1. Lightly sand the surface of the panel in a circular motion with a medium grit sandpaper. This helps the sealing solution to sink into the board better. Wipe off the board with the paper towel. Seal the panel with 2 coats of PVA size. Sizing helps to stop the oils and chemicals that are in the wood from penetrating into the oil paint and discoloring it as the time goes by. Apply sealant with a large bristle brush. Then take a lint free rag and rub in the sealing solution to avoid the bubbles forming on the surface of the panel. Don’t sand the sealing solution. Next you can apply acrylic gesso or oil ground. Some acrylic gessos (like Jackson’s Acrylic Gesso) have size already added to it and you can skip this step. If you are going to apply oil ground onto the sized surface, let it dry for 3 days.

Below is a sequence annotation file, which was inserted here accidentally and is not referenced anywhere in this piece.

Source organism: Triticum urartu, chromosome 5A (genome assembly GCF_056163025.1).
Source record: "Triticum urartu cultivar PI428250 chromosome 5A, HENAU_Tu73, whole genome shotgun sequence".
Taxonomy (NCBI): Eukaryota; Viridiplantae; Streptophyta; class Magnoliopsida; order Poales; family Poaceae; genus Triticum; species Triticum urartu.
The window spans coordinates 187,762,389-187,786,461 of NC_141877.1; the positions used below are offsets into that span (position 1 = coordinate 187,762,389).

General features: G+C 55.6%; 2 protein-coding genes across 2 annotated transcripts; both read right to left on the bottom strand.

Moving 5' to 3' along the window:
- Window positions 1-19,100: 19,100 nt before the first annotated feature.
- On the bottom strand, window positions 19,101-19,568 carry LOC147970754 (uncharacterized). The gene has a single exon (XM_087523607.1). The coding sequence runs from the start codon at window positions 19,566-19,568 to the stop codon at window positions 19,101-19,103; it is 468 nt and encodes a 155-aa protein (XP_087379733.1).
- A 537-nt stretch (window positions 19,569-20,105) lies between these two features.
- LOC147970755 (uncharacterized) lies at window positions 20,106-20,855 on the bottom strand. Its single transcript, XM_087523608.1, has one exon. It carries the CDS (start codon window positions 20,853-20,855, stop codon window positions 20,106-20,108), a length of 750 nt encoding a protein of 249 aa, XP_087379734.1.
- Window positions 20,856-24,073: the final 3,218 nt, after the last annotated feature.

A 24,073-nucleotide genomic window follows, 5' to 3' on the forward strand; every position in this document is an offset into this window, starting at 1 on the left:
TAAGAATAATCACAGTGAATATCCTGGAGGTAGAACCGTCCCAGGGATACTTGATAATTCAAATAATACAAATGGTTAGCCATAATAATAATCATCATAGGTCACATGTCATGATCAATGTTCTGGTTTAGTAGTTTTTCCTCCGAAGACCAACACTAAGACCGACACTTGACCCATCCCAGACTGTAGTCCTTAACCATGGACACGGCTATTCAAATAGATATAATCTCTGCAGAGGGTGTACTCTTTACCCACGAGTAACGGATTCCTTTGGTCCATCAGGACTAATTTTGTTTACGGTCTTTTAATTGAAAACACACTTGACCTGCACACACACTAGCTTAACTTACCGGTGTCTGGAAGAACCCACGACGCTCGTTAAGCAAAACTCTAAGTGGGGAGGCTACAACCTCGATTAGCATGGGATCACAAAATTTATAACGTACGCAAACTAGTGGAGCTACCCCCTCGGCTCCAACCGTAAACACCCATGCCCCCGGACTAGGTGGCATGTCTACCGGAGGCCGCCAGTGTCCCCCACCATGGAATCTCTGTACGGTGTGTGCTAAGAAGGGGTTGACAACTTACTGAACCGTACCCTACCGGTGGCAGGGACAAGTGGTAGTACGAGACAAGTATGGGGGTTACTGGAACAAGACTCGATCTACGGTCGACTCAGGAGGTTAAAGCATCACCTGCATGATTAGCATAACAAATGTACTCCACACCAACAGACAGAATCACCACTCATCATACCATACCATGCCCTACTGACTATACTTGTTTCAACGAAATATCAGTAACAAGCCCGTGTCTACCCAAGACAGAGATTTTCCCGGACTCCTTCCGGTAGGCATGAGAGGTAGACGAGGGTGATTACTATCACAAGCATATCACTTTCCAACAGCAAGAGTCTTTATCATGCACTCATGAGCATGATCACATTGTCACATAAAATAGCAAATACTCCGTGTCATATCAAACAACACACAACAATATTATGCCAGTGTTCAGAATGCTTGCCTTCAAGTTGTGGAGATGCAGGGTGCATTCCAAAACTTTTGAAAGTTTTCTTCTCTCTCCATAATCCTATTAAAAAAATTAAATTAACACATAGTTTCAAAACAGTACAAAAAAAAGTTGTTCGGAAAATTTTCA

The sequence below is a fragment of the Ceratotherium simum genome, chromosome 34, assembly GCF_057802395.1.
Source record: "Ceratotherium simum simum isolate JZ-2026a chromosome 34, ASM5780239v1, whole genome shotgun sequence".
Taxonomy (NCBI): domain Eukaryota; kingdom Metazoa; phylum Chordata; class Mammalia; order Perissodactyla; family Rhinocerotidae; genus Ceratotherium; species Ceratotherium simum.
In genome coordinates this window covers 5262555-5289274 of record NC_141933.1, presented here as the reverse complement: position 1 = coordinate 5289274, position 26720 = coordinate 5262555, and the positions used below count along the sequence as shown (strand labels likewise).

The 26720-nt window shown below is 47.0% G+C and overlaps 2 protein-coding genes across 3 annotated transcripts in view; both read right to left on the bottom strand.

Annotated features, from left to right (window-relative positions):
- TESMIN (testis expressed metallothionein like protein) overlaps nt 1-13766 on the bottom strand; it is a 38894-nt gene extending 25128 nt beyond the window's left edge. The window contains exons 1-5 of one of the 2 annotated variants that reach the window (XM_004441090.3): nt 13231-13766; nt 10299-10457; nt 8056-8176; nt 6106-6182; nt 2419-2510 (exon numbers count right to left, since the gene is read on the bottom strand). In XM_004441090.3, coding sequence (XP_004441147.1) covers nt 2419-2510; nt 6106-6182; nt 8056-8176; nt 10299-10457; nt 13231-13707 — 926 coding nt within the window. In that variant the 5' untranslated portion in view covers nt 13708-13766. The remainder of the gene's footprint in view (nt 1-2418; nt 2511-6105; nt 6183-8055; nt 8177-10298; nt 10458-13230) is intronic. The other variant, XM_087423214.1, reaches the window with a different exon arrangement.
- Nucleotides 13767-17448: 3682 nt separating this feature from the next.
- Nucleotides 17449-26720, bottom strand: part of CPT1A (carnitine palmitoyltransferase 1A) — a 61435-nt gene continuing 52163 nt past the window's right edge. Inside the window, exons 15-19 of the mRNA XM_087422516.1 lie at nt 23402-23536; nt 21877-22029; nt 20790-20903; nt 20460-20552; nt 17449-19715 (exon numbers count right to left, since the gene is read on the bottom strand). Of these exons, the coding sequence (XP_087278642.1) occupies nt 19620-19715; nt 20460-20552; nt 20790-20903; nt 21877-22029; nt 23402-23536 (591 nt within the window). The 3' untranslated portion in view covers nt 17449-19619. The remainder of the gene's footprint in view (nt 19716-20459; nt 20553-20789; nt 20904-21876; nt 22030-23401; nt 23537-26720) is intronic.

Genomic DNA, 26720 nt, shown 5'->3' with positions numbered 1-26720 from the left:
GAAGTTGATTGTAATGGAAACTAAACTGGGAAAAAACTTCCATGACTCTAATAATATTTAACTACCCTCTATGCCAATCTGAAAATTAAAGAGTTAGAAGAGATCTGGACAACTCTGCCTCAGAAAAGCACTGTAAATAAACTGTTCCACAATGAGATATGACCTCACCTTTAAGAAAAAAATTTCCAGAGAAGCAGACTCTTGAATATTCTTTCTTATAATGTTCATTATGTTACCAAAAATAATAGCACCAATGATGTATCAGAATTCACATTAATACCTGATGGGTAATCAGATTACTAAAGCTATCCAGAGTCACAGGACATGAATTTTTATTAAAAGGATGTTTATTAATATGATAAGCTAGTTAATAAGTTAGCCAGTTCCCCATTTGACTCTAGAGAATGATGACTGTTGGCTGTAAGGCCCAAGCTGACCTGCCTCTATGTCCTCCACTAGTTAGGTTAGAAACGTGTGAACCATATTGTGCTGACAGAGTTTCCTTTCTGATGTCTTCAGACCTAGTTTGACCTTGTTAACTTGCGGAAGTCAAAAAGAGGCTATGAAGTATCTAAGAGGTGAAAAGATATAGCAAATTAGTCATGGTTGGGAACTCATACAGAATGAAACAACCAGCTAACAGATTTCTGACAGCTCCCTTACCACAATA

2. *This is an optional step. Apply 1-2 layers of acrylic gesso with a trowel. Sand the surface in between the layers to get a smoother finish with a fine grit sandpaper. If you like more texture on your panel, apply the acrylic gesso on the panel using a bristle brush or a large palette knife to create texture. I like to create textures with the gesso rather than oil ground, since it dries much faster. Let it dry for a few days before applying the oil ground on top of it.
3. Thin the oil ground with some Gamsol. Mix it until it has a consistency of a heavy cream.
4. Apply the ground unto the panel with a large plastic trowel. Keep this layer thin since it will reduce the drying time.
5. Even out the ground with a foam paint roller.
6. When the first layer is dry to the touch, apply the second layer in the same manner.
7. You can sand the layers of ground to get a smoother finish.
8. Panels will be ready to paint on in 4-5 days.
How to oil prime and prepare a raw linen or cotton canvas for oil painting?
Gamblin PVA Size
Gamblin Oil Ground
Large bristle brush
Sandpaper 100 (medium) and 400 (fine) grit sandpaper
Unprimed linen or cotton canvas